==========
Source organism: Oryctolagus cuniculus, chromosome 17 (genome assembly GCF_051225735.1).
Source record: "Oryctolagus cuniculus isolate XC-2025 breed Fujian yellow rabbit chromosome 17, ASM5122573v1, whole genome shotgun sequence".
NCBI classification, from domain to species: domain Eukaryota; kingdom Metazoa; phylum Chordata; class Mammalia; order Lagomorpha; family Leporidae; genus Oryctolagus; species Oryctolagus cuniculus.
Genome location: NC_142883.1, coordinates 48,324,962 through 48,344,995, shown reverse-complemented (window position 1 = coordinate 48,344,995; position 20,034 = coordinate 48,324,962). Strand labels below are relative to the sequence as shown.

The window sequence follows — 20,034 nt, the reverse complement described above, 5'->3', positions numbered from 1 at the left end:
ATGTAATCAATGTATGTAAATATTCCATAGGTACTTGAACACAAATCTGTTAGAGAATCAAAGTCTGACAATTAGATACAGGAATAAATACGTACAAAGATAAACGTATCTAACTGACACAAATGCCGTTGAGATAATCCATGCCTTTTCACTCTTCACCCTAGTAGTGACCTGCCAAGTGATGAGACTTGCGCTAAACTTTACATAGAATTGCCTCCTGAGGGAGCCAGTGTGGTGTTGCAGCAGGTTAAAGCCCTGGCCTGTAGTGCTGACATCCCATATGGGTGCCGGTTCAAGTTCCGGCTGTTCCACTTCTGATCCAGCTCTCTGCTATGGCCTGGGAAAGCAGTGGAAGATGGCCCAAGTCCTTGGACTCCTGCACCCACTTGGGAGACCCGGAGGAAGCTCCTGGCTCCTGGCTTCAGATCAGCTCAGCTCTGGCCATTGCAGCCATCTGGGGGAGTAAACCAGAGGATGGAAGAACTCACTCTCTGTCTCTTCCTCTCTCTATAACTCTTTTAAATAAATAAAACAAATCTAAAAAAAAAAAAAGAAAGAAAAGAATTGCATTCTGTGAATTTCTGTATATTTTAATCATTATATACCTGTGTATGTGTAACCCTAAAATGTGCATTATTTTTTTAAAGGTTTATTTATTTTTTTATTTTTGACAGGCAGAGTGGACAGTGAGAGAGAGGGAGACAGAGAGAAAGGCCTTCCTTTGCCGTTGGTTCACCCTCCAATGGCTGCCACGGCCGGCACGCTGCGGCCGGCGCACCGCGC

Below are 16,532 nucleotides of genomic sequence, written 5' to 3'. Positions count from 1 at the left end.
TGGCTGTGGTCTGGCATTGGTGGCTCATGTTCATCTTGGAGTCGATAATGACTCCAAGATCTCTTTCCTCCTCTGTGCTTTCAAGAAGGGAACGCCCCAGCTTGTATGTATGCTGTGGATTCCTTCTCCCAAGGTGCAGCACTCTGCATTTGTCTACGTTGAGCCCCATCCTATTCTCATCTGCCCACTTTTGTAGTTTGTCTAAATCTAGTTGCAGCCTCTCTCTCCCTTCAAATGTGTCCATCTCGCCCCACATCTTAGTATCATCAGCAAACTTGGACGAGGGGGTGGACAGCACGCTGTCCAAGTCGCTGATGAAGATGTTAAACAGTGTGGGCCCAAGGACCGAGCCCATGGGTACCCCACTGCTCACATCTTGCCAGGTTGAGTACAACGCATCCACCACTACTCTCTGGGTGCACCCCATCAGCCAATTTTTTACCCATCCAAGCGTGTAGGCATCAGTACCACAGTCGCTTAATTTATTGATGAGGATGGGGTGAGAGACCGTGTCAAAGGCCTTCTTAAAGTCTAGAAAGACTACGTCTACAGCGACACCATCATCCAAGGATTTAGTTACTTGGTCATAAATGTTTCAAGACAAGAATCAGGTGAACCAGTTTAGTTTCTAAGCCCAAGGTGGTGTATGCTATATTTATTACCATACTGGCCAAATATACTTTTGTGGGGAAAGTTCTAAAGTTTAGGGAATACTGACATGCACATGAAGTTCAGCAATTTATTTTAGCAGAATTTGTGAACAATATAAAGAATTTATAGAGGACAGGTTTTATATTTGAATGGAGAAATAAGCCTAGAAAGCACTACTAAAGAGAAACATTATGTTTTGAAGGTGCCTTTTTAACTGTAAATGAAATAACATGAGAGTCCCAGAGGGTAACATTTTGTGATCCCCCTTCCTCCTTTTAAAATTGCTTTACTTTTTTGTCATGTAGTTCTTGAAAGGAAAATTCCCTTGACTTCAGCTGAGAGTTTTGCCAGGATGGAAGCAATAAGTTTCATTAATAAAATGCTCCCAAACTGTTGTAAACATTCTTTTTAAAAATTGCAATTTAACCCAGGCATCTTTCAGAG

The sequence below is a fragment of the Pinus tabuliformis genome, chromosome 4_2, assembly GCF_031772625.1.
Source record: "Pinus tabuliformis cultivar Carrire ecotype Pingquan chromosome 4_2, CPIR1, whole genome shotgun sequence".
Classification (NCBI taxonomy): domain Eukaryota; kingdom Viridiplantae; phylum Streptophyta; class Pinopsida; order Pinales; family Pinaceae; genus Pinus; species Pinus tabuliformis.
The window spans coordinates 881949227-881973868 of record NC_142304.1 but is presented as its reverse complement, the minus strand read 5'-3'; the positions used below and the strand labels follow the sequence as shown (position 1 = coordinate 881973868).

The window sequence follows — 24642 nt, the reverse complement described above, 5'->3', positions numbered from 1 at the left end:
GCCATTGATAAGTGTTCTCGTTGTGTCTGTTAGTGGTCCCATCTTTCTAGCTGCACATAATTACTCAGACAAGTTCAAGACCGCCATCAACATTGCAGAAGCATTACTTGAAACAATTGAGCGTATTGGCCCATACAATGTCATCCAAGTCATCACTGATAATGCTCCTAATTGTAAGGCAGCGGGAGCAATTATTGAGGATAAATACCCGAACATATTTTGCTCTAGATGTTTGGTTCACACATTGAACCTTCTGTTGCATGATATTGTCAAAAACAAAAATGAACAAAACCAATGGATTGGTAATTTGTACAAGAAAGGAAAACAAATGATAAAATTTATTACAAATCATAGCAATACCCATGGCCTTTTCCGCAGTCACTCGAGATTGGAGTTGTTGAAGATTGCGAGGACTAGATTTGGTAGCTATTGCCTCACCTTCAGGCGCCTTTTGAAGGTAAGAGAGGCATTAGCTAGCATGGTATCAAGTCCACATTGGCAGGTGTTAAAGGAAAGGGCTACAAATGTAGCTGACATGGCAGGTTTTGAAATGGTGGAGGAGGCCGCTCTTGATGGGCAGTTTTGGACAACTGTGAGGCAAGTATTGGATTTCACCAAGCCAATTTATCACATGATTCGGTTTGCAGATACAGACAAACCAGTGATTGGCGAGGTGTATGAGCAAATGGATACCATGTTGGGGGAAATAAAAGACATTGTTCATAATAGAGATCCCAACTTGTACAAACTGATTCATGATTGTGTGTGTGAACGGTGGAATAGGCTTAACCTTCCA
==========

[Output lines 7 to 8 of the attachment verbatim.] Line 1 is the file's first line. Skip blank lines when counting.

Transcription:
Below are 16,532 nucleotides of genomic sequence, written 5' to 3'. Positions count from 1 at the left end.
TGGCTGTGGTCTGGCATTGGTGGCTCATGTTCATCTTGGAGTCGATAATGACTCCAAGATCTCTTTCCTCCTCTGTGCTTTCAAGAAGGGAACGCCCCAGCTTGTATGTATGCTGTGGATTCCTTCTCCCAAGGTGCAGCACTCTGCATTTGTCTACGTTGAGCCCCATCCTATTCTCATCTGCCCACTTTTGTAGTTTGTCTAAATCTAGTTGCAGCCTCTCTCTCCCTTCAAATGTGTCCATCTCGCCCCACATCTTAGTATCATCAGCAAACTTGGACGAGGGGGTGGACAGCACGCTGTCCAAGTCGCTGATGAAGATGTTAAACAGTGTGGGCCCAAGGACCGAGCCCATGGGTACCCCACTGCTCACATCTTGCCAGGTTGAGTACAACGCATCCACCACTACTCTCTGGGTGCACCCCATCAGCCAATTTTTTACCCATCCAAGCGTGTAGGCATCAGTACCACAGTCGCTTAATTTATTGATGAGGATGGGGTGAGAGACCGTGTCAAAGGCCTTCTTAAAGTCTAGAAAGACTACGTCTACAGCGACACCATCATCCAAGGATTTAGTTACTTGGTCATAAATGTTTCAAGACAAGAATCAGGTGAACCAGTTTAGTTTCTAAGCCCAAGGTGGTGTATGCTATATTTATTACCATACTGGCCAAATATACTTTTGTGGGGAAAGTTCTAAAGTTTAGGGAATACTGACATGCACATGAAGTTCAGCAATTTATTTTAGCAGAATTTGTGAACAATATAAAGAATTTATAGAGGACAGGTTTTATATTTGAATGGAGAAATAAGCCTAGAAAGCACTACTAAAGAGAAACATTATGTTTTGAAGGTGCCTTTTTAACTGTAAATGAAATAACATGAGAGTCCCAGAGGGTAACATTTTGTGATCCCCCTTCCTCCTTTTAAAATTGCTTTACTTTTTTGTCATGTAGTTCTTGAAAGGAAAATTCCCTTGACTTCAGCTGAGAGTTTTGCCAGGATGGAAGCAATAAGTTTCATTAATAAAATGCTCCCAAACTGTTGTAAACATTCTTTTTAAAAATTGCAATTTAACCCAGGCATCTTTCAGAG